We need also to accept that as we share the path of faith with others, there will sometimes be convergence and sometimes parting. This requires us to take a wider view of the road of faith than our own narrow practices of it, and to validate and affirm the faith journeys of others.
For example: I worked for many years with a young man called Carl. I recognised his vocation and was overjoyed by his growth in faith. When he went to work on a pastoral scheme, he went to a very different kind of church to the one we were previously associated with, and he became a hardcore conservative evangelical. I had to recognise that this was God’s path for him, and that he would still make a good priest, but not of the model I perhaps envisaged; but another part of the body of Christ nevertheless. At the same time, someone from that conservative evangelical church started to become more interested in more Catholic worship, and also grew in faith. She was essentially rejected by her old faith community who saw her as some form of apostate, and she was forced to leave that church and her friends behind because she had chosen a different path. Some parts of the body find it more difficult to accept that they are a hand or foot, rather than the whole body.
It would appear appropriate that the body of Christ is fed, and the table around which the body is fed is that of the altar. This may be a somewhat simplistic statement, for there is much diversity of interpretation of the significance of this most special act. As a matter of unity, we only need remind ourselves that one of the principle Anglican terms used for this joyful celebration (or Eu-Charis ) is Communion – a coming together, an intermingling.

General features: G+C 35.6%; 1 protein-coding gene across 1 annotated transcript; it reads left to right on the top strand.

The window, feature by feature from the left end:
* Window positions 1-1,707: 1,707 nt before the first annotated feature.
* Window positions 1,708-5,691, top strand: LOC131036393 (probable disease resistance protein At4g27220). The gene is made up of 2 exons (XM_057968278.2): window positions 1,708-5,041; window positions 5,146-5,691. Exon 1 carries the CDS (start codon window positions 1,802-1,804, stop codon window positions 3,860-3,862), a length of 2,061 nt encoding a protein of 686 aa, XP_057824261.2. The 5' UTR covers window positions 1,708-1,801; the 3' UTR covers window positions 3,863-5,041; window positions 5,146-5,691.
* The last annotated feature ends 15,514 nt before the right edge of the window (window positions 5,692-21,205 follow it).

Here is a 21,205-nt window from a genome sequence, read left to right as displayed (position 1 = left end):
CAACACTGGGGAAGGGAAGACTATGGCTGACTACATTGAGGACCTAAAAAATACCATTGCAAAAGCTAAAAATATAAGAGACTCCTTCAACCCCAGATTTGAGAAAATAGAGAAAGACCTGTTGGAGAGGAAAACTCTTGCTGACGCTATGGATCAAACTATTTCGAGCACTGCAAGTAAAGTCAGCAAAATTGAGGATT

As Paul said once again to the Corinthians (1 Cor 10:16-17):
Is not the cup of thanksgiving for which we give thanks a participation in the blood of Christ? And is not the bread that we break a participation in the body of Christ? Because there is one loaf, we, who are many, are one body, for we all partake of the one loaf.
Recent writers have written about the Eucharist as one of the essential legacies of Our Lord: a narrative and an action which has been preserved from within Scripture and to which has become imbued so much significance and portent. However, even within the most basic language of speaking of the Eucharist, it becomes clear that there are many different interpretations of its role and purpose within the Christian journey.